31
Oct
09

dracula the un-dead

Nottingham, October 31st 2009.

It is with heavy heart and light hand that I lay down this novel and attempt to compose my thoughts on this latest story of the great Un-dead, Dracula.  Knowing the precious hours spent reading cannot return fills me with a sense of longing for innocence.  Yet what has been read cannot be unread.  What permits me to set this book aside lightly, rather than hurling it with great force as Dorothy Parker suggests is that it has not been penned by Dan Brown.  That I fear would be a burden beyond endurance but it perhaps is an expectation of fidelity and pedigree that make this horror seem less than it is.

Stoker’s great-grandnephew Dacre has with the help of Ian Holt, elucidated events twenty-five years after in what is described as the ‘official’ sequel to the novel and the return of vampires to London.  Yet there is no respect for those characters, the literary style that Bram Stoker used or geography  (Carfax Abbey being in Purfleet, near London not Whitby).  It reads like a modern re-imagining with vampires with entirely black eyes who have forgotten their mesmering stares, whose mouths fill with fangs and who become reptilian brutes in the mode of the movie Van Helsing.

The essential nobility of the survivors is destroyed by ensnaring them in vices and despair.  Almost nothing of the original people survives, fast friendships eroded and frayed, familial and marital bonds now bitter burdens resentfully born by all involved.  Mina Harker is transformed from the resolute muse of her band to vacillating, guilt-ridden ingenue.  Jonathan Harker is a controlling sot trying to numb Mina’s love for Dracula with visits to prostitutes, Arthur Holmwood is bitter and loveless with a death wish and Van Helsing palsied and helpless while posturing before Dracula’s portrait.  Surely they deserve better.

And it appears talent skips a generation.  Quincey Harker has grown into a wilful trust fund baby obsessed with acting rather than inheriting a lawyer’s practice and resentful of family secrets.  Bram Stoker himself plays a part in this book and historical figures take a bow as do with knowing nods to actors who have played Dracula in cameo.  The pall cast by Jack the Ripper offers red herring relief from the bloody massacre of those who killed Dracula.  Or did they?  For it appears a vampire is stalking the night and killing again.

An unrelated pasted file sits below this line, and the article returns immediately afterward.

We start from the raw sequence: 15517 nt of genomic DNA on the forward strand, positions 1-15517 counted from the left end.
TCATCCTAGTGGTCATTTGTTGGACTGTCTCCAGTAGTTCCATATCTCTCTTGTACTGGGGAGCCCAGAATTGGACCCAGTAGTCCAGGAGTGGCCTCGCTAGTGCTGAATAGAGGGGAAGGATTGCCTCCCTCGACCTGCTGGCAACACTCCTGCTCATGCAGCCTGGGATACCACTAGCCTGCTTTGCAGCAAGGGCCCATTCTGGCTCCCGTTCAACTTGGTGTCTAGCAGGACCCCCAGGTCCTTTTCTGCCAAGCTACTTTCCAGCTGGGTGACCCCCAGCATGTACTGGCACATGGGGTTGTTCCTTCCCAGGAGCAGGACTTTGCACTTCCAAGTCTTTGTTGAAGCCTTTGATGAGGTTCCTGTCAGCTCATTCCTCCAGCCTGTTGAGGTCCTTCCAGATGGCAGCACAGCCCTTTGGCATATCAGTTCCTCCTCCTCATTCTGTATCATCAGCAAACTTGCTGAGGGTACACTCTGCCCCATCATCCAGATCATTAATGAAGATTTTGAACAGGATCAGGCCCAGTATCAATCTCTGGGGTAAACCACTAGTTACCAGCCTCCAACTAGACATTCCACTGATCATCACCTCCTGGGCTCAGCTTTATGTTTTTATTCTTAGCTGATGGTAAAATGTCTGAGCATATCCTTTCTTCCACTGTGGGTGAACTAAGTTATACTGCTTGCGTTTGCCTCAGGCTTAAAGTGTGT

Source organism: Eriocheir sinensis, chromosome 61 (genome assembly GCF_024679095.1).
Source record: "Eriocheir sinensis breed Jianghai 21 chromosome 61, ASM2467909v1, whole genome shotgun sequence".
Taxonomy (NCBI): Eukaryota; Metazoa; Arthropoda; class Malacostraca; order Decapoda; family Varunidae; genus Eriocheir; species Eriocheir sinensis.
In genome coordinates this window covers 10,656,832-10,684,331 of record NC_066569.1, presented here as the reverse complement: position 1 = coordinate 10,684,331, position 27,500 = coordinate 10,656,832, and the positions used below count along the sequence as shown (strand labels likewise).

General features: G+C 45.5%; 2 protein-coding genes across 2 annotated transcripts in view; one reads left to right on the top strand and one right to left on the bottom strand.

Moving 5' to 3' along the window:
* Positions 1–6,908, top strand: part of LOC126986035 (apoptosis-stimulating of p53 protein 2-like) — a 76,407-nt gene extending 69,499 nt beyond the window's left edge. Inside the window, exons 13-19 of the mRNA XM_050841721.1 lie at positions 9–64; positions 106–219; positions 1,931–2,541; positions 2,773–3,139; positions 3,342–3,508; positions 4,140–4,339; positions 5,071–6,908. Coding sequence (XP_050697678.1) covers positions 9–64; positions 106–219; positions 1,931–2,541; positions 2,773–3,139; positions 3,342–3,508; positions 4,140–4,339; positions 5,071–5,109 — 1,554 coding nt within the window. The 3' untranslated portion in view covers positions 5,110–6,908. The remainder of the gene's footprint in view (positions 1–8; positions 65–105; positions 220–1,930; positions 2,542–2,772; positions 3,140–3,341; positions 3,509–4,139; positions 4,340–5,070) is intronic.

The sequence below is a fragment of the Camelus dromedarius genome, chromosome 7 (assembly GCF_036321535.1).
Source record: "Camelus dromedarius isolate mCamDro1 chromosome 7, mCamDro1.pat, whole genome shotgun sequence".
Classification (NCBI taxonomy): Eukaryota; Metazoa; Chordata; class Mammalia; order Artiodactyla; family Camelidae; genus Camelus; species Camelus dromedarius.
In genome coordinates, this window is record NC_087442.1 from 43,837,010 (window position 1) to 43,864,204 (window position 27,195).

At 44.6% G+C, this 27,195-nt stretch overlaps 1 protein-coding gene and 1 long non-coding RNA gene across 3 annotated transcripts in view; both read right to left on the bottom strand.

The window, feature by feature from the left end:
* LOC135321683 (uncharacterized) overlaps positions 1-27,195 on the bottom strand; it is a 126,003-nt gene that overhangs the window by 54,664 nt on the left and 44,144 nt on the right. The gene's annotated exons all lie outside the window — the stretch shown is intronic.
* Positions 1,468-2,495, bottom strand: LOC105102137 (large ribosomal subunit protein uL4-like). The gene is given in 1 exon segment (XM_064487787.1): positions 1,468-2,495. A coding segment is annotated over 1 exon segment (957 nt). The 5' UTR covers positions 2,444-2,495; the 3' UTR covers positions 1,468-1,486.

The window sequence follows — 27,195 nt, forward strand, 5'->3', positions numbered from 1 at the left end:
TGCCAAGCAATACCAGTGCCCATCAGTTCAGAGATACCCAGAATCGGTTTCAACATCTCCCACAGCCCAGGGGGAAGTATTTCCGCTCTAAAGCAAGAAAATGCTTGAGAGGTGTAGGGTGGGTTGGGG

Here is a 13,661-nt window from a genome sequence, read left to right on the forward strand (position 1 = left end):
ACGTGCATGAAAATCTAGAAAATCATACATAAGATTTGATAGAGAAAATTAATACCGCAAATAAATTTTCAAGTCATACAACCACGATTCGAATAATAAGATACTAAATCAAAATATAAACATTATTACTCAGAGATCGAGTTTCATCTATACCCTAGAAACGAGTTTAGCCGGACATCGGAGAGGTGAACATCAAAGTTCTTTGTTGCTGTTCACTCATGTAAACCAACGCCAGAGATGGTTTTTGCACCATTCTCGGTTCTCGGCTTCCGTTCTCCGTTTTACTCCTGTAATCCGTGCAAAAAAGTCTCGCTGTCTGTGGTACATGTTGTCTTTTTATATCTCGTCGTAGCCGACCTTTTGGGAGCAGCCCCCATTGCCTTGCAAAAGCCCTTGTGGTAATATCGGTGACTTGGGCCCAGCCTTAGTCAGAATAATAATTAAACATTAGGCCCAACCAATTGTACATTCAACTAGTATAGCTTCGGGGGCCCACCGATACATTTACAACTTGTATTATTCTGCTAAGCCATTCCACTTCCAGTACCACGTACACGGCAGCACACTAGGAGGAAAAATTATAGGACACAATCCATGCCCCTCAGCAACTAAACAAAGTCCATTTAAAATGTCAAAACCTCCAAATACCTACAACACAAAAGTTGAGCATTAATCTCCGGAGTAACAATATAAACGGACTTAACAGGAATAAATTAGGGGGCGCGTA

Inevitable comparisons, particularly to Kim Newman’s Anno Dracula and Fred Saberhagen’s Dracula series will be made and I fear this book does not come out favourably.  Another sequel seems certain and a movie treatment almost inevitable.  My heart is filled with foreboding as a result, the book indeed elaborates on the backstory of characters yet falls victim to tropes pervading modern horror including a token lesbian scene and casual violence.  It attempts to explain the inexplicable, renders consistent the mystery that hangs around the undead and in doing so fails to honour the mythos of the original.

Those who fancy a vampire story are welcome to try Dracula The Un-Dead – it achieves it’s goals with some finesse. If you’re expecting a story faithful to the original then be tolerant of the creative liberties taken herein. For a book that prides itself on provenance and pedigree, it is ironic the story takes a divergent approach from the original.  The story is good and well-constructed using modern sensibilities and if it were not touting itself as an official sequel would stand on it’s merits.  Yet the book makes a big play of it’s provenance and it’s lack of faithfulness to the original is jarring.

Score: Three stakes (out of five).  Some nice interplay between characters but while the homework is done in some areas, it surprisingly lacks in others and the heroes of the first tale are almost beyond recognition.

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